The Burden of Allergies—and the Capacity of Medications to Reduce This Burden—in a Heavy Manufacturing Environment

ArticleinJournal of Occupational and Environmental Medicine 45(9):941-55 · October 2003with11 Reads
Impact Factor: 1.63 · DOI: 10.1097/01.jom.0000090468.73649.50 · Source: PubMed
Abstract

This article addresses the observational findings of the first systematic study undertaken by a manufacturer to address the impact of allergies and use of allergy medications on health, safety, and productivity. It provides background for 3 other papers from the same project, including an evaluation of an intervention to promote appropriate medication use among affected employees, which appear in this issue. The observational data are developed on 10,714 employees from: 1) 2 employee surveys; 2) administrative databases monitoring employee absenteeism, workers compensation, short-term disability, and group health. The results show that health, productivity, absenteeism, workplace injury, and workers compensation measures register consistent declines as allergy severity levels increase. This pattern is present but less pronounced for the short-term disability and group health measures. In addition, among the 16 measures registering a significant allergy burden, 6 posted significant advantages for the use of nonsedating antihistamines relative to other medication regimens that included sedative antihistamines. These results document the burden of allergies and the capacity of medications to reduce this burden. Effective intervention programs that target this condition can achieve improved health, productivity, and related outcomes.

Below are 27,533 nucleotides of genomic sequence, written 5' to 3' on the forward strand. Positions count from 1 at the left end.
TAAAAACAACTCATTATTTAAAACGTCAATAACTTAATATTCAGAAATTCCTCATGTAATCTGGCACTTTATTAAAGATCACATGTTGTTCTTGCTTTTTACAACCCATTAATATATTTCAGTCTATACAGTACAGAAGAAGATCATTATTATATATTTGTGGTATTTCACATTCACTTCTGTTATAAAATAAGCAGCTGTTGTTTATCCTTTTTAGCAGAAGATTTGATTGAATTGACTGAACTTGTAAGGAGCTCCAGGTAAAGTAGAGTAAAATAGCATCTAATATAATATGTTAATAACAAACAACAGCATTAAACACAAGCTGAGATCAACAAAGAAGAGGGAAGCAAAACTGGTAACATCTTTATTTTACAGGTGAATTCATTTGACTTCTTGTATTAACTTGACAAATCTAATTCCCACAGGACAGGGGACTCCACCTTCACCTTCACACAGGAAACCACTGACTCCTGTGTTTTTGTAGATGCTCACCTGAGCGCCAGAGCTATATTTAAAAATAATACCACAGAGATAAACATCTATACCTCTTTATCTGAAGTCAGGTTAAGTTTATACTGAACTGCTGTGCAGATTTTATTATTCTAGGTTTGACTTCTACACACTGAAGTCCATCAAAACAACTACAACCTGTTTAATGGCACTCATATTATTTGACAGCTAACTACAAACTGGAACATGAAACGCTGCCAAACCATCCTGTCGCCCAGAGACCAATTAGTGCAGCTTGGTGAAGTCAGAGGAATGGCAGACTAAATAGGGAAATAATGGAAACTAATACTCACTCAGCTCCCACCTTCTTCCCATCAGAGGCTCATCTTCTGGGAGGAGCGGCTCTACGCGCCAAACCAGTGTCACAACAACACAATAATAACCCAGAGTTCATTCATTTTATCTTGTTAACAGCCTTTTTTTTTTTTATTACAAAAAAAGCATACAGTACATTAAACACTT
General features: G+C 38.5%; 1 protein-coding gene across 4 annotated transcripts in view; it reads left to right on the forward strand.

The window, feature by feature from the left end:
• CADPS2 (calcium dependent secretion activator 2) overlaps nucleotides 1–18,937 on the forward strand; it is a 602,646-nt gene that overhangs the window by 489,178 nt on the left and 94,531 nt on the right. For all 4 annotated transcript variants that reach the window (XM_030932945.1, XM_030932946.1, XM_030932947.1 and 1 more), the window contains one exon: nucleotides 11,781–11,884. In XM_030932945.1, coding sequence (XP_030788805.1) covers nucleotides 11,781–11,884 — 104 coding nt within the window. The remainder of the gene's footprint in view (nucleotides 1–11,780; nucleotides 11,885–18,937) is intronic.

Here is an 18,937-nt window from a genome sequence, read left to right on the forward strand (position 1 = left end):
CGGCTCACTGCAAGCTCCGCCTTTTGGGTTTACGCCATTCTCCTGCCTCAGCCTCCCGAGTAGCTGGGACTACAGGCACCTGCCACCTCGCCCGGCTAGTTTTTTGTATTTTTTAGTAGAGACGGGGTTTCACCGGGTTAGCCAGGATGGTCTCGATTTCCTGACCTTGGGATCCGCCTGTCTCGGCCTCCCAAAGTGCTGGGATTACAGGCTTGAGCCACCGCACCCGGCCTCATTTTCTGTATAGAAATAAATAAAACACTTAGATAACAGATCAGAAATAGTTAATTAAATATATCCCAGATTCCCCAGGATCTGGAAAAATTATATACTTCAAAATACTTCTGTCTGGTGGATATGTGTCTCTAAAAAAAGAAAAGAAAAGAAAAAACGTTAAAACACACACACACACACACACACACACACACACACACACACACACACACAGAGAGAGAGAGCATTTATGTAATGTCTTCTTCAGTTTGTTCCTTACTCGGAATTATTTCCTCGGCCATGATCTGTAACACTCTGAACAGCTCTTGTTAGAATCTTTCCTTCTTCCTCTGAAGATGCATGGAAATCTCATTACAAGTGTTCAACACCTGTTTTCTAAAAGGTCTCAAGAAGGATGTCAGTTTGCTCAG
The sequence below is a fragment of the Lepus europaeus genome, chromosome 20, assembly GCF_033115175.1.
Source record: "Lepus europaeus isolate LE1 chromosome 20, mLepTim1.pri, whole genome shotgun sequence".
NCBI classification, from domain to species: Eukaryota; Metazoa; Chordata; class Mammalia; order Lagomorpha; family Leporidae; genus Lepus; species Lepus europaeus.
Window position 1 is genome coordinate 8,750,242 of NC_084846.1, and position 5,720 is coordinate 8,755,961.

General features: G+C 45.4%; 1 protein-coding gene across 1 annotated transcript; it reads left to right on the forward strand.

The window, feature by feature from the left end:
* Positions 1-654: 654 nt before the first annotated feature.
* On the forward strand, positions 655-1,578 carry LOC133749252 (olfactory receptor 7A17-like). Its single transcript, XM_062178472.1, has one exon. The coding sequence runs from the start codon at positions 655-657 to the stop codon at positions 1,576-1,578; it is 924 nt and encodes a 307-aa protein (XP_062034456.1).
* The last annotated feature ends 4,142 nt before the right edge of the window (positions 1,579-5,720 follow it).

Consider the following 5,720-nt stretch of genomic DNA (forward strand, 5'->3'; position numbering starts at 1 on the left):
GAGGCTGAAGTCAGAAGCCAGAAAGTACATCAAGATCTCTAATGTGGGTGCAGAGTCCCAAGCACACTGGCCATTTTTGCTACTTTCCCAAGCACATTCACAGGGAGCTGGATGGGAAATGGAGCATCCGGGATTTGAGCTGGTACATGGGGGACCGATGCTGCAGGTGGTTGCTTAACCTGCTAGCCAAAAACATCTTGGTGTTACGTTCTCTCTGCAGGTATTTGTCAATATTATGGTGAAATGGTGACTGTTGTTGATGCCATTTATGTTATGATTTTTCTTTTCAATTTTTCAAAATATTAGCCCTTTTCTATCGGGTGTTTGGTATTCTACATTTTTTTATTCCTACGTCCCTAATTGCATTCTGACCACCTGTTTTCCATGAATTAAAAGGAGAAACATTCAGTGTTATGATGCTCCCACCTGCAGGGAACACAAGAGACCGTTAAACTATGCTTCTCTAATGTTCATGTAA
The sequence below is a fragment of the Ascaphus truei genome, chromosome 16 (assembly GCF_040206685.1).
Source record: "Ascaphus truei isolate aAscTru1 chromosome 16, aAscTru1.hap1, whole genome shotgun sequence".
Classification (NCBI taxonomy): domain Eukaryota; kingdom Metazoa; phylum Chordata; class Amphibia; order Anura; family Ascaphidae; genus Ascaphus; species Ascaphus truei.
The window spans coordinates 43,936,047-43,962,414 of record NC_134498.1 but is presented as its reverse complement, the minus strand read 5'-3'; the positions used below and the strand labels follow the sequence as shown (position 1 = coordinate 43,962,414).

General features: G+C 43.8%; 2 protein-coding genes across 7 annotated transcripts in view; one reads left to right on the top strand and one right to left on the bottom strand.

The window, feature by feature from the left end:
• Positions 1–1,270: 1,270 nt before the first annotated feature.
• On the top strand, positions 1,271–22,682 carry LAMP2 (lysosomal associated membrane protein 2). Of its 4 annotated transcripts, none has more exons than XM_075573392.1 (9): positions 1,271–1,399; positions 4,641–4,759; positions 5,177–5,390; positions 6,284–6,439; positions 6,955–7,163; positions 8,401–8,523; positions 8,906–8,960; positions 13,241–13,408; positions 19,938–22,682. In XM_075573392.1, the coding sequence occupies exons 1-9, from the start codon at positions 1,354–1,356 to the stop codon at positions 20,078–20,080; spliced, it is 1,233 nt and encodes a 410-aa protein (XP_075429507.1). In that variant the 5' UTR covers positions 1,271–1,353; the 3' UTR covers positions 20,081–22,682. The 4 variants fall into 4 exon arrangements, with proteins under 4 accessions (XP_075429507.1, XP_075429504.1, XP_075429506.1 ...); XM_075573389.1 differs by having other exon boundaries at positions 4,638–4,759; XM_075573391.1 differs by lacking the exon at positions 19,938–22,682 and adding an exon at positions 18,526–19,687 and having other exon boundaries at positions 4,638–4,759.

• "Some studies suggest that the impact of AR is more substantive than localized symptoms [4]. Allergy severity has been shown to correlate with reduced work productivity, influencing focus, accuracy, and workload control [10]. Also, AR affects the learning process in children because of daytime fatigue, impaired cognition, and memory [11]. "